Recently when I told a woman that I write about LGBTQ issues, she told me a secret. (I’m going to refer to this woman as D.) There’s a transgender woman in D’s town who she doesn’t understand. What bothers D isn’t the woman’s gender identity; it is her appearance. Her wig is usually crooked, her clothing unkempt, and she often carries a five o’clock shadow.
She told me, “If that woman were sitting here, I wouldn’t know how to relate to her.” D takes pride in her appearance. She is well put-together, well-accessorized. I believe that it isn’t a matter of vanity for her; it is about self-respect.
D asked me about this transgender woman because, as a queer advocate, she thought I could help her understand what she needed to know in order to relate to this woman. And it’s a complicated situation.
Not being trans myself, I can only write/speak as an ally. I can tell her about the privilege of passing: of affording consistent quality hormones, cosmetic surgeries, quality clothing that provides a feminine shape, even better wigs. Or I can talk about the problem of believing people need to pass and how our society still thinks in binary instead of exploring the wonderful realm of fluidity.
But I think that the issue goes much deeper than what it means to be trans and to pass. To me, the questions D raise are: what do we owe people that we don’t understand, and how should we attempt to understand them?
There are norms in this country that we’re all supposed to subscribe to: light skin, thinness, healthy and able bodies, monogamy, marriage with kids, standards for femininity and masculinity. And anyone who breaks one of these norms becomes an “other.” Black people are “others.” Queer people are “others.” Fat people are “others.”
But what D brought up even goes deeper than these identity and lifestyle metrics. There is privilege in being articulate, socially confident, traditionally well-dressed and beautiful. And here, I need to confess my own judgmental tendencies. I’m inclined to thinking negatively about those who aren’t aesthetically pleasing or easy to talk to — my judgments rooted in my own fears of fitting in and being desirable. It’s poignant and sad that I can fight for the rights of those that I still might manage to look down upon.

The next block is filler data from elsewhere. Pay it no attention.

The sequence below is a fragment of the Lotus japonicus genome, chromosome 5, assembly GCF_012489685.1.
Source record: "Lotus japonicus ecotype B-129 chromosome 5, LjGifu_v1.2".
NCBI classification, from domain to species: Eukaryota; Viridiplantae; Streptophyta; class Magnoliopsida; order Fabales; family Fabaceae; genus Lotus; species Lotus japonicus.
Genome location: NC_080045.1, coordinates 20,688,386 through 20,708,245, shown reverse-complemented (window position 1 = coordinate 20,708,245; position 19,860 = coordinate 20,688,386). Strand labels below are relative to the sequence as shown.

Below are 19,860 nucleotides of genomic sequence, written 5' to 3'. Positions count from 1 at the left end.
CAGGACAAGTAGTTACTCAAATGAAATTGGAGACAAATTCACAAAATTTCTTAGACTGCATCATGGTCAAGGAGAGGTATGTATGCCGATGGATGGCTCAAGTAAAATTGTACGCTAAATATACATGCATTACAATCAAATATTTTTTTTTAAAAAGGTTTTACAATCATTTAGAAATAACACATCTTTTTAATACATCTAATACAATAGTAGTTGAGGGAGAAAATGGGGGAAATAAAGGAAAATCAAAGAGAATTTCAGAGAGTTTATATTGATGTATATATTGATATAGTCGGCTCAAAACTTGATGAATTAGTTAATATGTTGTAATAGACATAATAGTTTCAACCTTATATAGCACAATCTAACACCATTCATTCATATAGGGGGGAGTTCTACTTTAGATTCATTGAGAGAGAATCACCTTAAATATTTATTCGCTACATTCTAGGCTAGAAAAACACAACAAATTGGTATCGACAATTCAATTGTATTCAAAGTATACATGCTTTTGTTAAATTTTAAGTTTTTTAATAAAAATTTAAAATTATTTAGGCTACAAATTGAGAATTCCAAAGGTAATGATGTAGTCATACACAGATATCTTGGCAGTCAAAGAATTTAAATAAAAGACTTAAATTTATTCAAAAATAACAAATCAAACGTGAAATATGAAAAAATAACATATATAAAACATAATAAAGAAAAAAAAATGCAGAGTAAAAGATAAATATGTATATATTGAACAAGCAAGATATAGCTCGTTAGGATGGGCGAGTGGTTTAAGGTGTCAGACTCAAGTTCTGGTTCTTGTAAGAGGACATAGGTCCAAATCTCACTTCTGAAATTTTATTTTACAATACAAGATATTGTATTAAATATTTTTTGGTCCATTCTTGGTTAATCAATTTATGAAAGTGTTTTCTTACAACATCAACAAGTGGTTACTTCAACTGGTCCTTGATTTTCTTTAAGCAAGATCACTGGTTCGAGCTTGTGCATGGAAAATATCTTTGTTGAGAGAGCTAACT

Beyond fighting for basic rights (safety, health insurance, the ability to marry, etc) for all people, we all have to live and be in community together. And what’s the ultimate goal? To completely understand and respect each other? Agree with each other or simply tolerate our differences?
D was asking me how to understand this woman, and what I was thinking was much broader and somewhat bleak: I don’t think we’re ever going to understand and respect everyone else. I don’t think we’re ever going to get rid of all our biases. I’m not saying we shouldn’t try. I’m saying that our respect for each other shouldn’t be based on understanding each other.
There are different forms of respect. There’s the “I trust you to make decisions for me” type of respect we ideally want to give those in public office (#notmypresident) or who are our supervisors or mentors. There’s the respect we give friends and loved ones who we are proud of. And then, there’s a basic respect for each other’s humanity that doesn’t require affection. But perhaps this baseline respect requires not just tolerance, but some amount of desire to be in community with those who are not like us.
What I appreciated about D is that she was willing to admit what she didn’t understand and desired to educate herself about it. Why? Because she understood that we are all in community with each other.
I think the whole point of this post is my belief that as we educate ourselves the goal shouldn’t’ be to perfectly agree with each other or share all the same values. It is to recognize and live within the truth that even in our differences, we are no better than each other. And that might take some of us a lifetime to fully embrace. At least it will me.